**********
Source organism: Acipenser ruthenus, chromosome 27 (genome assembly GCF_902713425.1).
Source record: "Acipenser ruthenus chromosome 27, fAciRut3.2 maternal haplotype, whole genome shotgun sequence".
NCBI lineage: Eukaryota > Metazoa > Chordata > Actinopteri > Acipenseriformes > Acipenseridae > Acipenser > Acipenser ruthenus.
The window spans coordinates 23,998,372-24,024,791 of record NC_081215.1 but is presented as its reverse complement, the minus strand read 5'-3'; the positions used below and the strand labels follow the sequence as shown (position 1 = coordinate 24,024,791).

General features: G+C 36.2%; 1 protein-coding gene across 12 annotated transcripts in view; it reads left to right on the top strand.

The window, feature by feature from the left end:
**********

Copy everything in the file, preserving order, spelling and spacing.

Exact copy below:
Source organism: Acipenser ruthenus, chromosome 27 (genome assembly GCF_902713425.1).
Source record: "Acipenser ruthenus chromosome 27, fAciRut3.2 maternal haplotype, whole genome shotgun sequence".
NCBI lineage: Eukaryota > Metazoa > Chordata > Actinopteri > Acipenseriformes > Acipenseridae > Acipenser > Acipenser ruthenus.
The window spans coordinates 23,998,372-24,024,791 of record NC_081215.1 but is presented as its reverse complement, the minus strand read 5'-3'; the positions used below and the strand labels follow the sequence as shown (position 1 = coordinate 24,024,791).

General features: G+C 36.2%; 1 protein-coding gene across 12 annotated transcripts in view; it reads left to right on the top strand.

The window, feature by feature from the left end: